Debugging in software vs electronics

Recently the PCB of our safety control unit arrived. This is a PCB we designed ourselves and then had the designs produced and assembled at our partner Eurocircuits. Of course I'm very excited about finally having the PCB I worked on designing for quite a while in my hands, but a big part of the work still remained. After all the processor on the safety control unit still had to be programmed and tested. While doing this I ran into some unexpected behaviour that had to be debugged. Since this is a PCB this involves debugging both the software written to the processor and the hardware on the PCB. I have a lot of experience with debugging software from my bachelor in Computer Science and my part-time job in software development, but my experience with debugging hardware is very limited. In this blog I will talk about some of the similarities and differences I noticed between debugging software and hardware.

The similarities
The main similarity is that the main structure of the process is still the same and the same principles apply. First you start with some inputs for which you know the expected output. If it does not produce this output you start looking from the point where the input is given and move towards the output to see if in between the input and output you can find any unexpected behaviour. If you find any unexpected behaviour you figure out why this is happening and use this to resolve the bug by making some adjustments.

The differences
The differences lay mainly in how you measure the expected behaviour and how you resolve the bug. In software this tends to be a lot easier than in hardware.

When debugging software to see if the program is behaving as you expect, you can for example add a breakpoint in your program, this will then pause the program at the line you put the breakpoint and show you the state of the program at that point. When you're working with hardware you can't just pause the real world, if you want to measure some static behaviour you'll have to make sure yourself that the hardware stays in that state either by programming the processor in a certain way or by hooking up some external circuitry.

You also might not be able to easily measure everything you want since some parts of the circuit might not have places where you can hook up the measuring equipment. In software you don't encounter this problem often, since you can usually easily print some values during execution or add some breakpoint to the program. When debugging hardware you can't just pause the world for a while and you have to work with the access points you have, you might want to know what the voltage at a certain point is but have no easy way to measure it. Measuring dynamic processes can also be a lot harder, in software you could for example add a logger that prints the values you're interested in with a timestamp, giving you a quite precise idea of how the values change over time. With hardware we need special measuring equipment, like an oscilloscope for that. One part of the SCU I was having an issue with for example was a relay that had to be switched after a delay of around 200ms. To test this delay I had to hook up an oscillator we have, since this can show the voltage change over time quite precisely. The circuit did have some small issues with it but after making some adjustments I managed to get a delay that corresponds quite well with the one it was designed for. The test set up for this can be seen in Image 1. Image 2 shows the output the oscilloscope produces on the computer. The bottom part of the image shows the input signal to the circuit and the top part the output signal. We can see there is a delay of about 190ms between the two red lines, which start at the input signal going to high (bottom) and end at the output signal being 0V (top) and that this shows that the circuit now (roughly) has the delay it was designed for.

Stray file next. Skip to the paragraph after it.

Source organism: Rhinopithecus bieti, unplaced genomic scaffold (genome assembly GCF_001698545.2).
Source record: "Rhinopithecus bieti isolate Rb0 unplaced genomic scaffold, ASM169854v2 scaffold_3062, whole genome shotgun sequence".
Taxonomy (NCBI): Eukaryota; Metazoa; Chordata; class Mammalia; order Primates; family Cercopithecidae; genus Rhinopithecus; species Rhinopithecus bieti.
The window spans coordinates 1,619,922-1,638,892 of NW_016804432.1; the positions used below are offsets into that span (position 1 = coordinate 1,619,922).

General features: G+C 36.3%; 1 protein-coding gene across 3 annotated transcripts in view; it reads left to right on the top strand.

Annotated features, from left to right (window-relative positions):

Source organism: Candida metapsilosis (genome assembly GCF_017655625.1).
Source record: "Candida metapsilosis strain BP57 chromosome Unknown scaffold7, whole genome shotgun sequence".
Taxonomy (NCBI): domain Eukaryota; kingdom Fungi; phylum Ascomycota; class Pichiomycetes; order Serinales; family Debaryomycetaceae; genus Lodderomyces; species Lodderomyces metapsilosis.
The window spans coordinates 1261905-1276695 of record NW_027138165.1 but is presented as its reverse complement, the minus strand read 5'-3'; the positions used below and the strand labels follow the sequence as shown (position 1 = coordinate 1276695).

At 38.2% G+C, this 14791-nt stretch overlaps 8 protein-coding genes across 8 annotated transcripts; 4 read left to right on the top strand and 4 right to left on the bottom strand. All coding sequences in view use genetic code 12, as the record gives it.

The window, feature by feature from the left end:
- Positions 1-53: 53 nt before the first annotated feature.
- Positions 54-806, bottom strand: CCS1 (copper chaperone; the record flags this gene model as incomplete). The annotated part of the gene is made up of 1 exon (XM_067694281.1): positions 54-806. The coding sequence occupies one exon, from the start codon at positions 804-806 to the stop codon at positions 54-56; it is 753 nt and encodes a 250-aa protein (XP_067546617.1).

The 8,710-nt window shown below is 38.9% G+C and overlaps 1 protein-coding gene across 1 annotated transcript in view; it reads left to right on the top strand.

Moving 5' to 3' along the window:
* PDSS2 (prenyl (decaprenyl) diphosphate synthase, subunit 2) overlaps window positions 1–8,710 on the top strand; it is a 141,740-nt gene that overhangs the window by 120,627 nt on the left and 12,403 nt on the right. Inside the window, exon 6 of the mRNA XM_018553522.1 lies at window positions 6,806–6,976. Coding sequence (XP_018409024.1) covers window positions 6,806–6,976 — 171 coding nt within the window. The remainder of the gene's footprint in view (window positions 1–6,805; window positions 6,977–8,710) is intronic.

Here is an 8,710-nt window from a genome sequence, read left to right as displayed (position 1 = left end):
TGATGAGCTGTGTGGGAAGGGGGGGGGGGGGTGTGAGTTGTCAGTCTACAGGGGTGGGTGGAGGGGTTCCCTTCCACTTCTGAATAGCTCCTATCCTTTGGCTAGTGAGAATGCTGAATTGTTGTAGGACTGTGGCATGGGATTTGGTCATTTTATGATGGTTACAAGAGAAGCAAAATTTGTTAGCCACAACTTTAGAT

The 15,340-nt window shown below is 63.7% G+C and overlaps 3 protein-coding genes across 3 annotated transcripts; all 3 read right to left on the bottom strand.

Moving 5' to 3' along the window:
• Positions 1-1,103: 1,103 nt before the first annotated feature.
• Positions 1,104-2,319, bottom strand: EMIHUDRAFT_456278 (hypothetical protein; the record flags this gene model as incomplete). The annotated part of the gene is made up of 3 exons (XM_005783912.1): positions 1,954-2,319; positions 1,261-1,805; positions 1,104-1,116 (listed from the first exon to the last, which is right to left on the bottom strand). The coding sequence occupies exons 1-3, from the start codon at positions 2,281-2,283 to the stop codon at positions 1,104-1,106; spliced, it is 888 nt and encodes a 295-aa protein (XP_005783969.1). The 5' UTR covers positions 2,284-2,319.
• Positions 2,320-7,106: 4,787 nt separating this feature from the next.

Image 1 Test setup for the relay. On the left a power supply to supply 12V, second from the left a breadboard with the circuitry containing the adjustments, next to that our own SCU and finally the oscilloscope that hooks up to the a computer.
Image 2 Output of the oscilloscope

Finally hardware is harder to adapt than software. This both affects identifying bugs and resolving them. First for identifying, in hardware you can't just make some adjustments, recompile and see how this changes the behaviour. If you're lucky enough that the adjustments you need can be made easily to the hardware you have to either also be lucky that they can be made in a way that you can revert them afterwards without permanently altering the hardware or the alterations to the hardware should be ones that don't matter to you for other reasons (maybe it’s just a prototype board). Secondly, for resolving them, this also means that if you're making changes to the hardware that you cannot revert that you have to be absolutely certain your fix works before you apply it!

To conclude, while there are a lot of differences between hardware and software debugging which often make hardware debugging harder. I was quite happy to see that I could apply the same principles I learned in my Computer Science bachelor for debugging software to successfully debug hardware at Nova as well.